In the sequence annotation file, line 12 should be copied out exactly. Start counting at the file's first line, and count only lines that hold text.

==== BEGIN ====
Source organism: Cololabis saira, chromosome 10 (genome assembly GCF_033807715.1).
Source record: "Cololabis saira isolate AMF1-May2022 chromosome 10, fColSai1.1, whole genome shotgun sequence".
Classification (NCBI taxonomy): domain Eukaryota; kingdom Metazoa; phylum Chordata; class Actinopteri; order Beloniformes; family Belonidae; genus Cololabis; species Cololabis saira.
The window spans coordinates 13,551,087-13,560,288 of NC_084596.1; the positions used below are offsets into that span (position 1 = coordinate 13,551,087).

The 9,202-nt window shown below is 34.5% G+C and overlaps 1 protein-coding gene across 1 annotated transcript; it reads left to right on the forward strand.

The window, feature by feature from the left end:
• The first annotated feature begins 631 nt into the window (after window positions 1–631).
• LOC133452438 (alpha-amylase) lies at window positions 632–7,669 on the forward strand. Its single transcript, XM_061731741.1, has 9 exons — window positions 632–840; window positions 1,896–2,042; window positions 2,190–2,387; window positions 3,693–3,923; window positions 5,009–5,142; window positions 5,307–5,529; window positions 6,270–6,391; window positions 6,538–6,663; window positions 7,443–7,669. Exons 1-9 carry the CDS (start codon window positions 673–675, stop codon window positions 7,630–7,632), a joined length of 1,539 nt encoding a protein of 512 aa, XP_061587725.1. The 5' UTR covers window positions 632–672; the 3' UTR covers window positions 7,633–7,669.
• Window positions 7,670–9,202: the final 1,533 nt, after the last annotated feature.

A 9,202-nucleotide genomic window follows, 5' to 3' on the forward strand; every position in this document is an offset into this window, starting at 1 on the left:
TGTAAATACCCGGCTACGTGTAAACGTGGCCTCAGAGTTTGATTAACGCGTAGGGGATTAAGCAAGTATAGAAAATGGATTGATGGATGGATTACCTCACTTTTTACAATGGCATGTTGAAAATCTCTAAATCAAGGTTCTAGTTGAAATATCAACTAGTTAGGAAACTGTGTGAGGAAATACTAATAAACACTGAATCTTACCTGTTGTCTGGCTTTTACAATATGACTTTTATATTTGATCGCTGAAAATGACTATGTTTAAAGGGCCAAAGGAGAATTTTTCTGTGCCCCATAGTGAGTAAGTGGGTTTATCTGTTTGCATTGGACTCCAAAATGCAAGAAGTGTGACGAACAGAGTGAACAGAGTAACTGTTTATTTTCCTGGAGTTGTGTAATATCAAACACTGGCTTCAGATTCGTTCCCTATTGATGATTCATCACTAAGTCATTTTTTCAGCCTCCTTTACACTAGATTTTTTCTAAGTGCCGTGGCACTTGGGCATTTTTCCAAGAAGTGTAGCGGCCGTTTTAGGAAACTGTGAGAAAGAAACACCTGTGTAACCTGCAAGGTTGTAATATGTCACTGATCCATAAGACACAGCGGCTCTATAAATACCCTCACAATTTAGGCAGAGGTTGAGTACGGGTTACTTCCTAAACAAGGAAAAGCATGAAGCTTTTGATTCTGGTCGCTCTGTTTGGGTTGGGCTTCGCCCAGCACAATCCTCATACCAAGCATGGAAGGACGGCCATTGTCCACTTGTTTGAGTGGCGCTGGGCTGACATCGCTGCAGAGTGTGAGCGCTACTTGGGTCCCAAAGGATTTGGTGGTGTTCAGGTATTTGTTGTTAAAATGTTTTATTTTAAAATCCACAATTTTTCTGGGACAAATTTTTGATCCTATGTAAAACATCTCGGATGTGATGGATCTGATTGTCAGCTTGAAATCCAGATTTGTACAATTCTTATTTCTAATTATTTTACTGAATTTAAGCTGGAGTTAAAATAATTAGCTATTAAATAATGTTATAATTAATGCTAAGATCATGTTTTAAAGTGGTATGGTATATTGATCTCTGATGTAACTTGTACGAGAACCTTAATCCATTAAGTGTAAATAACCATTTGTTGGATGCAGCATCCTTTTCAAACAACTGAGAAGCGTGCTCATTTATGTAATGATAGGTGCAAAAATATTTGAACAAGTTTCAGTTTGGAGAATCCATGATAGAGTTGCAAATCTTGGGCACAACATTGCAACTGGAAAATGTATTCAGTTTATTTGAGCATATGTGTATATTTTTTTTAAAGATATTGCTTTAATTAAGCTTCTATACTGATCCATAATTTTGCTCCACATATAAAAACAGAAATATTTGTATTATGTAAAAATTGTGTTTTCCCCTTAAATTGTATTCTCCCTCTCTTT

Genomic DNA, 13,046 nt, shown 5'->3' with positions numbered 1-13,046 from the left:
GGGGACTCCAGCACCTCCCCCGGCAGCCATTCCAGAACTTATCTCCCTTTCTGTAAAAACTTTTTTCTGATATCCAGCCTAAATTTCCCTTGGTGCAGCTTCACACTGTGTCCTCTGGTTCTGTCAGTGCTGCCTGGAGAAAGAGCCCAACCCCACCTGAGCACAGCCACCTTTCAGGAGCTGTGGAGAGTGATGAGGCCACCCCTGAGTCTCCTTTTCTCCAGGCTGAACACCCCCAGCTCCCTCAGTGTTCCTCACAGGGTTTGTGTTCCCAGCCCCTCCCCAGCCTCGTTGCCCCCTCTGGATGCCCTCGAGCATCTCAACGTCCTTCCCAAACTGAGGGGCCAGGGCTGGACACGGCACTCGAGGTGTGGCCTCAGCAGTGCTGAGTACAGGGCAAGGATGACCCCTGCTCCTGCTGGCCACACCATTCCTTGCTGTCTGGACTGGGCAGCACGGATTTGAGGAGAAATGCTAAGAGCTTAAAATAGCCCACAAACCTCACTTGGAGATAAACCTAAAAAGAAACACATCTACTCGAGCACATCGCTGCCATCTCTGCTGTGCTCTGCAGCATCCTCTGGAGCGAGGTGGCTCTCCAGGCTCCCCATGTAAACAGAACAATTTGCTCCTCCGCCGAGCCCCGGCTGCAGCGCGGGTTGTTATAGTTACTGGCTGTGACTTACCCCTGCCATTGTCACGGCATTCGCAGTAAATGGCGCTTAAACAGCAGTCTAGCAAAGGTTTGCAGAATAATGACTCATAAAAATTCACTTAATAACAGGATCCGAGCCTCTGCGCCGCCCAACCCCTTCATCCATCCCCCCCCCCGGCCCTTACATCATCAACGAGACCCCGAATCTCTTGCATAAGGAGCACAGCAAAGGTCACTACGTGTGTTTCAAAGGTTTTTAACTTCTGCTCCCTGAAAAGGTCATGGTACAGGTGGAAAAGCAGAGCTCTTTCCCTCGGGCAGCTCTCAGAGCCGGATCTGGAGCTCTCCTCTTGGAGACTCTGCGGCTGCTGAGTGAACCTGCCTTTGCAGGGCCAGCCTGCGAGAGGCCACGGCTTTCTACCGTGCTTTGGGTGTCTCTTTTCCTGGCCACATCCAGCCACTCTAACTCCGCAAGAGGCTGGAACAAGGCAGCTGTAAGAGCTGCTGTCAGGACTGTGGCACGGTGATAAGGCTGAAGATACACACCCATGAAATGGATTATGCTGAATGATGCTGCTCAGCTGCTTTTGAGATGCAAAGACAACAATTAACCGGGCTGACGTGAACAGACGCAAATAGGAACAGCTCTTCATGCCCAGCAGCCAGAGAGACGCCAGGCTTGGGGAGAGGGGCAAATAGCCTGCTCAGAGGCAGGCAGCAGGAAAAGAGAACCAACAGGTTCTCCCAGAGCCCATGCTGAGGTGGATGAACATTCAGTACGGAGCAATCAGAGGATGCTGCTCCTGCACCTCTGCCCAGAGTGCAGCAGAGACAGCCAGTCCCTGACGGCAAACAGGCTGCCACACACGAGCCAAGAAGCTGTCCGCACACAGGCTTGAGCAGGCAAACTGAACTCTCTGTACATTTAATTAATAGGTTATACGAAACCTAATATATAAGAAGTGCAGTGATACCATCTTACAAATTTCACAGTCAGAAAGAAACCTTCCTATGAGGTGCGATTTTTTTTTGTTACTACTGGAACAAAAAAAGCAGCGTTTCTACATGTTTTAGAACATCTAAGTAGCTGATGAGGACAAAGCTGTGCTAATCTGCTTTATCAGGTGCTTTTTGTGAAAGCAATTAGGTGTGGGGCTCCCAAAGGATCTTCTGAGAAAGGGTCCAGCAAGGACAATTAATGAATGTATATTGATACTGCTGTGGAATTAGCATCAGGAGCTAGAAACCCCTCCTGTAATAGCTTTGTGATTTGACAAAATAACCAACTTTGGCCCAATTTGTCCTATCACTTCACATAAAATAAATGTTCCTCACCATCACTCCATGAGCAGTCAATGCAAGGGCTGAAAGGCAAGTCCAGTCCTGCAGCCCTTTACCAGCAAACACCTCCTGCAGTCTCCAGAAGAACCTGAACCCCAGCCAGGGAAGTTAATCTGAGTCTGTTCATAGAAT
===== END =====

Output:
Genomic DNA, 13,046 nt, shown 5'->3' with positions numbered 1-13,046 from the left: